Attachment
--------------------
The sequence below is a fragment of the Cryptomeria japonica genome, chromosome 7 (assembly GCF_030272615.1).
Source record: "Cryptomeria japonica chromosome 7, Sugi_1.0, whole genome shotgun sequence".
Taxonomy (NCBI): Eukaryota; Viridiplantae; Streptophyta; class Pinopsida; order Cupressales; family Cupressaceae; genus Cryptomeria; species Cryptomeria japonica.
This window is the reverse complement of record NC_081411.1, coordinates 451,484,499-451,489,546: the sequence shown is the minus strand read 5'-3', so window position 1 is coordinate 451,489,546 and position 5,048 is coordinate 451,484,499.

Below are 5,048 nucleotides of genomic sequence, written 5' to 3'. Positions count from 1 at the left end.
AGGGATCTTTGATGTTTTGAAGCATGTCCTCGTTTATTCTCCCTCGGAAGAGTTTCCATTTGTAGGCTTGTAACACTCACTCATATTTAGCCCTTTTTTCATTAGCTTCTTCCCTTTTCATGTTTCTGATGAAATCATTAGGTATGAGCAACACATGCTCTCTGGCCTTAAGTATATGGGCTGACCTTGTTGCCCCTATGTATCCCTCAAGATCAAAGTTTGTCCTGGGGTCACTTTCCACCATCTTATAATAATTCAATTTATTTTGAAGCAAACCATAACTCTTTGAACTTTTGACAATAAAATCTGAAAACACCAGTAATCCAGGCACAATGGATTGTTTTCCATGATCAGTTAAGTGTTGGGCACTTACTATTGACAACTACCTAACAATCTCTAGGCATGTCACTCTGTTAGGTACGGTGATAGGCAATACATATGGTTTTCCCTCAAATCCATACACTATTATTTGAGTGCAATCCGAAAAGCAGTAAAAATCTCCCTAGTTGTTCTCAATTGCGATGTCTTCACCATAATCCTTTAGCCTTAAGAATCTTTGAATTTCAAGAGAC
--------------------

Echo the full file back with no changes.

The sequence below is a fragment of the Cryptomeria japonica genome, chromosome 7 (assembly GCF_030272615.1).
Source record: "Cryptomeria japonica chromosome 7, Sugi_1.0, whole genome shotgun sequence".
Taxonomy (NCBI): Eukaryota; Viridiplantae; Streptophyta; class Pinopsida; order Cupressales; family Cupressaceae; genus Cryptomeria; species Cryptomeria japonica.
This window is the reverse complement of record NC_081411.1, coordinates 451,484,499-451,489,546: the sequence shown is the minus strand read 5'-3', so window position 1 is coordinate 451,489,546 and position 5,048 is coordinate 451,484,499.

Below are 5,048 nucleotides of genomic sequence, written 5' to 3'. Positions count from 1 at the left end.
AGGGATCTTTGATGTTTTGAAGCATGTCCTCGTTTATTCTCCCTCGGAAGAGTTTCCATTTGTAGGCTTGTAACACTCACTCATATTTAGCCCTTTTTTCATTAGCTTCTTCCCTTTTCATGTTTCTGATGAAATCATTAGGTATGAGCAACACATGCTCTCTGGCCTTAAGTATATGGGCTGACCTTGTTGCCCCTATGTATCCCTCAAGATCAAAGTTTGTCCTGGGGTCACTTTCCACCATCTTATAATAATTCAATTTATTTTGAAGCAAACCATAACTCTTTGAACTTTTGACAATAAAATCTGAAAACACCAGTAATCCAGGCACAATGGATTGTTTTCCATGATCAGTTAAGTGTTGGGCACTTACTATTGACAACTACCTAACAATCTCTAGGCATGTCACTCTGTTAGGTACGGTGATAGGCAATACATATGGTTTTCCCTCAAATCCATACACTATTATTTGAGTGCAATCCGAAAAGCAGTAAAAATCTCCCTAGTTGTTCTCAATTGCGATGTCTTCACCATAATCCTTTAGCCTTAAGAATCTTTGAATTTCAAGAGAC